Holiday clubs/camps are a popular option for parents over school breaks. They cater for schoolchildren from the age of four (although many are for over fives only) and, in the UK, are mostly non-residential. 

How long they run for varies - from as little as one day to two weeks or more, and the start and finish times also differ. For this reason, you should shop around to find the right option for your circumstances. Then, there’s no time like the present to book, as many providers offer early-bird discounts.

For example, Fit For Sport offers a 10% discount for advance bookings on its summer activity camps in England. 

Alternatively, if you have previously booked with UK-wide day camp provider Barracudas, it's offering a “recommend a friend” discount - if a person books based on your recommendation, you will both receive £20 off your bookings.

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4. Look out for subsidised activities

Booking a holiday club for the full six-week break can prove expensive - especially if you’ve got more than one child. Luckily, there are cheap, free and affordable UK holiday schemes for schoolchildren, which still had places available at the time of writing.

The National Citizen Service (NCS) is a two-week long residential programme for 15 to 17-year-olds in England and Northern Ireland. Young people take part in a series of activities and workshops aimed at developing life skills from volunteering to cooking. 

Because it is largely funded by the UK government, places cost no more than £50 per child. That price includes transport to the site, accommodation, food and activities. Bursaries and free places are also available on a case-by-case basis.

There are many other organisations which offer similar help for families who can’t afford the full price. National provider Kings Camps, for example, has hundreds of places that are subsidised between 25% and 75%, based on individual circumstances.

5. Find out what local support is on offer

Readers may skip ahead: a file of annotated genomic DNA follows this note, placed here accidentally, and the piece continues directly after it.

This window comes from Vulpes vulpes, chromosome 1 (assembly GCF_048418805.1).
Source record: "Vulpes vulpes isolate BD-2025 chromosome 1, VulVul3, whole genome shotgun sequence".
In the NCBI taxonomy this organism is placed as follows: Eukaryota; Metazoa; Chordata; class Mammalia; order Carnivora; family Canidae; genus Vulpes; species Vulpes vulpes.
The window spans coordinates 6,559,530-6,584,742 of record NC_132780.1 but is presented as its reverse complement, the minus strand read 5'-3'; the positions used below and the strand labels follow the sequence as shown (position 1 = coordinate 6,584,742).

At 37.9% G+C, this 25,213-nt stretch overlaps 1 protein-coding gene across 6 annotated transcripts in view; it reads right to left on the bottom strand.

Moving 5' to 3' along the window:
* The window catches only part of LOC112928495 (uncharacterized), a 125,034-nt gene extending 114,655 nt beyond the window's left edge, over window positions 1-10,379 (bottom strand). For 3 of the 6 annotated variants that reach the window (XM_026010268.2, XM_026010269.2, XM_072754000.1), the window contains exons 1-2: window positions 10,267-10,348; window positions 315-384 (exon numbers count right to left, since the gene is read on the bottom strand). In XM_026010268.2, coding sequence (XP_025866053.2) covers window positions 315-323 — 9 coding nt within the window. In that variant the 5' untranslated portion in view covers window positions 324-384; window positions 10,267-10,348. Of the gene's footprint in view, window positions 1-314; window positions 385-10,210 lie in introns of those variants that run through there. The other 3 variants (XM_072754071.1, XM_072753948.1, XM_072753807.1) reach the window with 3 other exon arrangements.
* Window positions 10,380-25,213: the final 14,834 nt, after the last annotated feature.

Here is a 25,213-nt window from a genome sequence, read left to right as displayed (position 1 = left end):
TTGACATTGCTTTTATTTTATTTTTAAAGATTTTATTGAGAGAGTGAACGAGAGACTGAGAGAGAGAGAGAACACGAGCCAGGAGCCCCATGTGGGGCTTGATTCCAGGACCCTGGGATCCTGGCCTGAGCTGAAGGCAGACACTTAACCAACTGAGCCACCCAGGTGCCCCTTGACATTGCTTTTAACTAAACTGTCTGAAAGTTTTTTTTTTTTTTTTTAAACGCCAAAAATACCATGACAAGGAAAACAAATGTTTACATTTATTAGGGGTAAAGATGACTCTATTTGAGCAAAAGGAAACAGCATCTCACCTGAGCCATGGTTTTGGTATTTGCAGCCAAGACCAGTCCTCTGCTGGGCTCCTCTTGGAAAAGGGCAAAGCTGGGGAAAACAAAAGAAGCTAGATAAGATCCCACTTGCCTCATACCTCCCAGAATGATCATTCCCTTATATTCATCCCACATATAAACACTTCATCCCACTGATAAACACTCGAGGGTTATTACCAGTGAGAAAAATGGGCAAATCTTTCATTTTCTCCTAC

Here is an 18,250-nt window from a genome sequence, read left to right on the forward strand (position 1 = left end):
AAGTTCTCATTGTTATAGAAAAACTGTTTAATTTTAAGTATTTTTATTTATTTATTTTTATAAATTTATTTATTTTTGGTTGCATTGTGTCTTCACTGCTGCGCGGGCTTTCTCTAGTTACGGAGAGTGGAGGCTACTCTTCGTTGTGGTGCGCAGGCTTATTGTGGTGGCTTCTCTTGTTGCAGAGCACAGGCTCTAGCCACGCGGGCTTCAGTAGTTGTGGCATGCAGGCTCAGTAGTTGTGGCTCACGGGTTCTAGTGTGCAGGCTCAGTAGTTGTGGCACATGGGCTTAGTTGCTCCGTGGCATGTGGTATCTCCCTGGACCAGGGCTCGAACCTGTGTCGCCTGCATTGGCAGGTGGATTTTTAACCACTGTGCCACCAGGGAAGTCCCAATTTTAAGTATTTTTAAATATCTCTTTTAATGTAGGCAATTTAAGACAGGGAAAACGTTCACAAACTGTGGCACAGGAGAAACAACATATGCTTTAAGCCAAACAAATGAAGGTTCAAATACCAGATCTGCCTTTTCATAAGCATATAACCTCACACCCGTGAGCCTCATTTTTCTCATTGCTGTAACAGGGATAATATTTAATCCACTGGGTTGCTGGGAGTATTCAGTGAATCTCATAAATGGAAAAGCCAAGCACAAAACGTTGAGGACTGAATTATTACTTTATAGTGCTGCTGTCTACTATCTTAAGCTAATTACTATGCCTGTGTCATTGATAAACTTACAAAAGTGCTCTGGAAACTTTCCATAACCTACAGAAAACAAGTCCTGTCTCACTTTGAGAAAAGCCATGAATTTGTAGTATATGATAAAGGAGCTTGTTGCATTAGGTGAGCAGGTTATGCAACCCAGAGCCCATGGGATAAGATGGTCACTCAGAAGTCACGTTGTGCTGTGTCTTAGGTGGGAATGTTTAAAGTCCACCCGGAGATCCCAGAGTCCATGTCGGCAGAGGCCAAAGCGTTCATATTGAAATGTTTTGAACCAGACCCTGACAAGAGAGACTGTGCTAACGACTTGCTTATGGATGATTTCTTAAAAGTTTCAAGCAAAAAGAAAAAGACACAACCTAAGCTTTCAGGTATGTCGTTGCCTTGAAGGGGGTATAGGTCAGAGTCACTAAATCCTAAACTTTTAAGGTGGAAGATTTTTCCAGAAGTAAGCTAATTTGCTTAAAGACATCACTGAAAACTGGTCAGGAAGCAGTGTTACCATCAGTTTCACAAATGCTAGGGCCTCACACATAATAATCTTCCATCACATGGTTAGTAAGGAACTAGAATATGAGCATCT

It’s worth checking out your local council’s website or asking them directly about what subsidised or free activities they are running during the school holidays. 

Since 2018, local authorities have been awarded funding by the Department for Education to coordinate a Holiday Activities and Food Programme (HAF) for children aged four to 16 living in the area and eligible for free school meals.

Councils either provide the clubs themselves, or work with local providers to deliver clubs offering activities such as arts, sports, drama and music.

Charity Coram Family and Childcare is another great resource, and lists organisations offering childcare in your local area. This includes things such as youth groups and community centres, which offer some form of help during the holidays.

It’s also worth checking the Family and Childcare Trust website if you're in England, the Gov.wales website if you're in Wales, or the FamilySupportNI website if you're in Northern Ireland. Here, you can find your nearest Family Information Service that will give you information on what's going on locally. In Scotland, contact your local council.

6. Consider sharing a nanny

Another option, if you have a parent friend who’s also looking for childcare during the holidays, is to share a nanny. 

It’s a good way to cut costs, but bear in mind that each family must fulfil their responsibilities as separate employers. That means, for example, registering with HMRC as an employer, having a contract of employment and each paying the nanny at least the minimum wage.

Websites such as childcare.co.uk and korukids.co.uk are good places to find someone in your local area willing to be part of a nanny share arrangement.